Response plans are built on clinical evidence, which is generated from a database of over 500,000 patient records linked to 9-1-1 calls from a three-year period. The data is continuously reviewed and response plans can be adjusted based on medical evidence. Not only does it improve patient care at the point of response but it also determines the level of EMS resources dispatched according to high- and low-acuity patient types.

Building response plans based on Determinant Codes and patient outcome data are highly dependent on high compliance in the use of the protocol and MPDS Determinant Codes, Rigden said.

Optimal efficiency an ongoing objective

Tsang commends Chief Paul Raftis for his “good work” in synthesizing teams and setting them in a direction for the future.

“He makes sure our voices are heard and invites research,” Tsang said. “He keeps up with medical best practices.”

Tsang has a paramedic background and is a product of the TEMS leadership program and has taken on several front line leadership positions. He certified as an EMD soon after taking over comm. center operations, although he has never answered a call to 9-1-1 or dispatched response.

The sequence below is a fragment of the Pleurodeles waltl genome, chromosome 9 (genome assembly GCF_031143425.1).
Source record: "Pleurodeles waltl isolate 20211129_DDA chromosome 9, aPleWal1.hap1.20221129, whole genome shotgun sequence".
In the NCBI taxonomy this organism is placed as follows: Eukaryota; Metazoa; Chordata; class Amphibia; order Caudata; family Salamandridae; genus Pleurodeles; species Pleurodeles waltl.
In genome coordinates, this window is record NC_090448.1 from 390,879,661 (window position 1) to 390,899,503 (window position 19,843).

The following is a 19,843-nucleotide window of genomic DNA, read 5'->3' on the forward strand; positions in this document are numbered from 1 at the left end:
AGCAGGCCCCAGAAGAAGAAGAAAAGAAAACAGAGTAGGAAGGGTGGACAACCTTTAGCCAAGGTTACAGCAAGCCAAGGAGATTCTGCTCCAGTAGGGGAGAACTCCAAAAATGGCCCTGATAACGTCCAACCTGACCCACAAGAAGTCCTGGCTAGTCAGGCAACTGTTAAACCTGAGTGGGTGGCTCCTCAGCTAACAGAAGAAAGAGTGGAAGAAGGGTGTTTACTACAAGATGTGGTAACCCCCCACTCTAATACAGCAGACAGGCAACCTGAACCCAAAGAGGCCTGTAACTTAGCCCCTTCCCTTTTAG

“I was a fish out of water and responsible for 120 people,” Tsang said. “But I settled into the groove. The EMD course helped me to acclimate and understand the role.”

Tsang was introduced to MPDS several years ago when he was a paramedic. He sat down with a comm. center supervisor for an explanation of the protocols when a call—from his paramedic perspective—was mishandled. He was skeptical of the protocol’s benefits to EMS and the role that calltakers and dispatchers play in response.

He came away impressed by the system behind protocol and an appreciation of the job that comm. center staff perform.

“The tape told no lies,” Tsang said. “It was an eye-opener. Response could only be as good as the information the caller provides.”

Donahue was in awe of dispatchers.

“I had an idea of what an EMD did but to sit down next to a dispatcher was something else altogether,” he said. “Being an EMD is a job you have to watch to understand. It’s complicated. It’s challenging. Not many people realize how closely we work hand in hand with paramedics and, yet, stay in the background. We’re spokes in the wheel.”

Training strides

Rigden accepted her position a few months after Tsang arrived, determined to continue to meet the requirements for the center’s Accredited Center of Excellence (ACE), for a third time, and to optimize the center’s quality improvement program.